Statistics Group

DFG-Project: Major-Instrumentation Initiative: CT of structural elements under changing load

Computer Tomography has been used for many years in construction materials technology in order to gain knowledge, using small format samples, of the joint structure of construction materials and how they change under different conditions of exposure. However, there is lack of appropriately configured equipment that would enable by means of X-ray technology a better understanding of bearing and deformation behaviour of entire building parts. Hence, in line with the DFG offer to tender, a completely new type of Tomography Portal (TOP) has been conceived; one that can scan building components of real life dimensions under increasing load with high resolution accuracy. It makes use of a high radiation energy, which is indispensable in order for example to illuminate bar-like reinforced concrete components using cross-section dimensions of at least 30 x 30 cm, and imaging of cracks of 0.1 mm width. In addition, a second radiating source has been integrated, which in the case of smaller dimensions or less demanding materials permits higher resolutions. The design has been understood as an interdisciplinary work. The guiding factors in the design were: the needs of the construction industry, machine, X-ray and measuring technology, calibration procedure, mathematical reconstruction of raw data, with their visual preparation and further processing on high performance computers as well as the availability of the research results.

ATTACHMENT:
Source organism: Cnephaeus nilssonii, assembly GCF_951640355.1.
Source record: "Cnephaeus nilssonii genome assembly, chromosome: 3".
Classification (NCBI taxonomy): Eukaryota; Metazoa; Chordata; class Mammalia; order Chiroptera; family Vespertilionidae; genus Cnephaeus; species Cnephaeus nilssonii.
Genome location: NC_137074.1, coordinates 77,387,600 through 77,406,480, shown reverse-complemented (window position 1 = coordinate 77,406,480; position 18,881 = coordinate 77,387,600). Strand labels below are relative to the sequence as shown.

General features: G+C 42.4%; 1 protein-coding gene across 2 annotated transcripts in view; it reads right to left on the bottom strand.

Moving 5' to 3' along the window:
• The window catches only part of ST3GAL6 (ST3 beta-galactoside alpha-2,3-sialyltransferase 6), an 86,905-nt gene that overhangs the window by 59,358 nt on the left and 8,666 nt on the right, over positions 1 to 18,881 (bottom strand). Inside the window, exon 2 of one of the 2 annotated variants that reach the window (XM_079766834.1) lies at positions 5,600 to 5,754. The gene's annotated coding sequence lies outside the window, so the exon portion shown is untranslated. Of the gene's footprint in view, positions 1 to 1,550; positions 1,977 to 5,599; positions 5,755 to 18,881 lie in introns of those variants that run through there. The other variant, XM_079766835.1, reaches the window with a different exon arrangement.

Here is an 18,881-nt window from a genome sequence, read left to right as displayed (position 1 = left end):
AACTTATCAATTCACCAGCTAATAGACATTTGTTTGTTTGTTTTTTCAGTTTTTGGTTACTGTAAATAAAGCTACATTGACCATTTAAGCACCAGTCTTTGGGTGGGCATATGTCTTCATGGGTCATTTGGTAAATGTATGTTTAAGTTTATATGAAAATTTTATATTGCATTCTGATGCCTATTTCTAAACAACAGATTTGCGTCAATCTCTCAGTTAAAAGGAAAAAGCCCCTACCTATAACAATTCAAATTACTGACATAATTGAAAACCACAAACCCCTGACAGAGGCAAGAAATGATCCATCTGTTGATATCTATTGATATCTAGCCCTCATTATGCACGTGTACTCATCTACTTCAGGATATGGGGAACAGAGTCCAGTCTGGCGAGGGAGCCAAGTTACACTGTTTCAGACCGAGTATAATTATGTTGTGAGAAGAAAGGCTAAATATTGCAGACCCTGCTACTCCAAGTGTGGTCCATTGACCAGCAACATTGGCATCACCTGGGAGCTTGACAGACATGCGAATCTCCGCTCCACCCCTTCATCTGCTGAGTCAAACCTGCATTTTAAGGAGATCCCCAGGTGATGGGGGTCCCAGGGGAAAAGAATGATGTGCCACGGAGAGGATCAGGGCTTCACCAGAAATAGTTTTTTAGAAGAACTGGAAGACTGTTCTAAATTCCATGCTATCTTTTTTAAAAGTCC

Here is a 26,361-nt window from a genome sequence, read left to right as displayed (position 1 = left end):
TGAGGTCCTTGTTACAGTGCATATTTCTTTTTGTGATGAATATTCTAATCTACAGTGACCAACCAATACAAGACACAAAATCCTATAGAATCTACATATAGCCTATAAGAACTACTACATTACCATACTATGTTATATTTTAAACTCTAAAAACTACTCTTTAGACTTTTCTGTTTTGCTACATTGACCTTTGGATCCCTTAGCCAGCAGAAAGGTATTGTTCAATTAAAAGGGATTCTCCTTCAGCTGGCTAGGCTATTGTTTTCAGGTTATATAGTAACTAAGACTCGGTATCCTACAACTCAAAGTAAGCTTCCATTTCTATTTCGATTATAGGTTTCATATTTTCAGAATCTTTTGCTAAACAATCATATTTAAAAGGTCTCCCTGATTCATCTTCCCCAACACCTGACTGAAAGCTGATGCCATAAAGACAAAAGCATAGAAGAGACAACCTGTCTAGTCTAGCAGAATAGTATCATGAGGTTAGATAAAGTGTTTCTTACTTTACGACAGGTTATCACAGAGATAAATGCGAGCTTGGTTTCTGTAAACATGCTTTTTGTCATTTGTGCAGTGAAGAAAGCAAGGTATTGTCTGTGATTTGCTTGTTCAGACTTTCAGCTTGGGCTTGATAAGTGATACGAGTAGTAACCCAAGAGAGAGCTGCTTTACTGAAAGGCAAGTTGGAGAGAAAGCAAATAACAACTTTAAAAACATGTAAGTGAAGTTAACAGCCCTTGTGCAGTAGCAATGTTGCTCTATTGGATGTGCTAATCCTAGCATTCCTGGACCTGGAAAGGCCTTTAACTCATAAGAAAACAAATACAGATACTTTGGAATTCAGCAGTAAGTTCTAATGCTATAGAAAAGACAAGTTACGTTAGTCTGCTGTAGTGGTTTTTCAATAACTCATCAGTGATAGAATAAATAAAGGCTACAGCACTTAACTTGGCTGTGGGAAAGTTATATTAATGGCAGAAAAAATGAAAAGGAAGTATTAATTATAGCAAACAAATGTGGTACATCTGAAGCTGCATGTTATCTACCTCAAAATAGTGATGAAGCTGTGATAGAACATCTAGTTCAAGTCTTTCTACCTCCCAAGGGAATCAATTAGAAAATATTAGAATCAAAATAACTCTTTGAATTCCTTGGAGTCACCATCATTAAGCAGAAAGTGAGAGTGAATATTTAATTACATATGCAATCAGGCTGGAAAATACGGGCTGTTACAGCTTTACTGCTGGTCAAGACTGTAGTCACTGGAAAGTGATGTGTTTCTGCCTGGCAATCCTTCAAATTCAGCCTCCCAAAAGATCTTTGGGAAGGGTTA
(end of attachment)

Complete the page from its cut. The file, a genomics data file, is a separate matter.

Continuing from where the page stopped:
Project partner:

Professor Dr.-Ing. Jürgen Schnell

Professor Dr.-Ing. Manfred Curbach

Professor Dr.-Ing. Josef Hegger

Professorin Dr. Heike Leitte

Professor Dr.-Ing. Harald S. Müller

Professor Dr.-Ing. Ralf Müller

Professor Dr.-Ing. Matthias Pahn

Professor Dr.-Ing. Jörg Seewig

Professor Dr.-Ing. Christos Vrettos

German-French doctoral college

The goal of the research training group is to develop new methods for the analysis, modeling and simulation of complex material structures using image data. In the fourth funding period of the research training group, the following key subjects will be addressed:

  • A major focus will be on the temporal evolution of 3D image data. The interest in describing, analyzing and simulating the dynamics of big data has increased considerably in recent years, especially in materials science.